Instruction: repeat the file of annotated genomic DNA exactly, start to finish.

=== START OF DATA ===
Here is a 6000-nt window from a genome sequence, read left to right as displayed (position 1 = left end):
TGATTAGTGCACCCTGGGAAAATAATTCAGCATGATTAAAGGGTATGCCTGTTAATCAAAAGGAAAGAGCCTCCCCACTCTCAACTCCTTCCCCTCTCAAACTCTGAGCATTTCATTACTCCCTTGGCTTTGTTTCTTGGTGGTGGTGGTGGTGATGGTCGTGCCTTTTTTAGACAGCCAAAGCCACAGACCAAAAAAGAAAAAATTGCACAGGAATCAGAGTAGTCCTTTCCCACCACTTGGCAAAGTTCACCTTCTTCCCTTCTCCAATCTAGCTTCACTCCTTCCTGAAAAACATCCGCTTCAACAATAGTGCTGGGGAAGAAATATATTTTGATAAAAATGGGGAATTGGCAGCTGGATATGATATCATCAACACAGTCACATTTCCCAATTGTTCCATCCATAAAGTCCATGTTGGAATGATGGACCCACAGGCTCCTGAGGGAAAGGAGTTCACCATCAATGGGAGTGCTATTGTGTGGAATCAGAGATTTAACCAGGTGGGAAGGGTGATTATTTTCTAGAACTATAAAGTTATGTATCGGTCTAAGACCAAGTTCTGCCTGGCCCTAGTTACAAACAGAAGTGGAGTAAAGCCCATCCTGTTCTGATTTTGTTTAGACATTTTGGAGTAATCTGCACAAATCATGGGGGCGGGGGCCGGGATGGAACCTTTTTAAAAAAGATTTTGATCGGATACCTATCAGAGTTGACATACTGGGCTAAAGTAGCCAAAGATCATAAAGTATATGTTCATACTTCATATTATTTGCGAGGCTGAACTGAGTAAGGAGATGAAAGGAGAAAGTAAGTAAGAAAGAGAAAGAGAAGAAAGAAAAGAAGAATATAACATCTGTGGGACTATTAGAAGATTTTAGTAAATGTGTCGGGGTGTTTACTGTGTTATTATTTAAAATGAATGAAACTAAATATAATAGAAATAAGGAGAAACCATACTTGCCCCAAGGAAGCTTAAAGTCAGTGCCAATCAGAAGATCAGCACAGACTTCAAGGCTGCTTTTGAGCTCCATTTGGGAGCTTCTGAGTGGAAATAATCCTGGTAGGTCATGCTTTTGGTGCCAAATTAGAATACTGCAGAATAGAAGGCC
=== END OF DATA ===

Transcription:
Here is a 6000-nt window from a genome sequence, read left to right as displayed (position 1 = left end):
TGATTAGTGCACCCTGGGAAAATAATTCAGCATGATTAAAGGGTATGCCTGTTAATCAAAAGGAAAGAGCCTCCCCACTCTCAACTCCTTCCCCTCTCAAACTCTGAGCATTTCATTACTCCCTTGGCTTTGTTTCTTGGTGGTGGTGGTGGTGATGGTCGTGCCTTTTTTAGACAGCCAAAGCCACAGACCAAAAAAGAAAAAATTGCACAGGAATCAGAGTAGTCCTTTCCCACCACTTGGCAAAGTTCACCTTCTTCCCTTCTCCAATCTAGCTTCACTCCTTCCTGAAAAACATCCGCTTCAACAATAGTGCTGGGGAAGAAATATATTTTGATAAAAATGGGGAATTGGCAGCTGGATATGATATCATCAACACAGTCACATTTCCCAATTGTTCCATCCATAAAGTCCATGTTGGAATGATGGACCCACAGGCTCCTGAGGGAAAGGAGTTCACCATCAATGGGAGTGCTATTGTGTGGAATCAGAGATTTAACCAGGTGGGAAGGGTGATTATTTTCTAGAACTATAAAGTTATGTATCGGTCTAAGACCAAGTTCTGCCTGGCCCTAGTTACAAACAGAAGTGGAGTAAAGCCCATCCTGTTCTGATTTTGTTTAGACATTTTGGAGTAATCTGCACAAATCATGGGGGCGGGGGCCGGGATGGAACCTTTTTAAAAAAGATTTTGATCGGATACCTATCAGAGTTGACATACTGGGCTAAAGTAGCCAAAGATCATAAAGTATATGTTCATACTTCATATTATTTGCGAGGCTGAACTGAGTAAGGAGATGAAAGGAGAAAGTAAGTAAGAAAGAGAAAGAGAAGAAAGAAAAGAAGAATATAACATCTGTGGGACTATTAGAAGATTTTAGTAAATGTGTCGGGGTGTTTACTGTGTTATTATTTAAAATGAATGAAACTAAATATAATAGAAATAAGGAGAAACCATACTTGCCCCAAGGAAGCTTAAAGTCAGTGCCAATCAGAAGATCAGCACAGACTTCAAGGCTGCTTTTGAGCTCCATTTGGGAGCTTCTGAGTGGAAATAATCCTGGTAGGTCATGCTTTTGGTGCCAAATTAGAATACTGCAGAATAGAAGGCC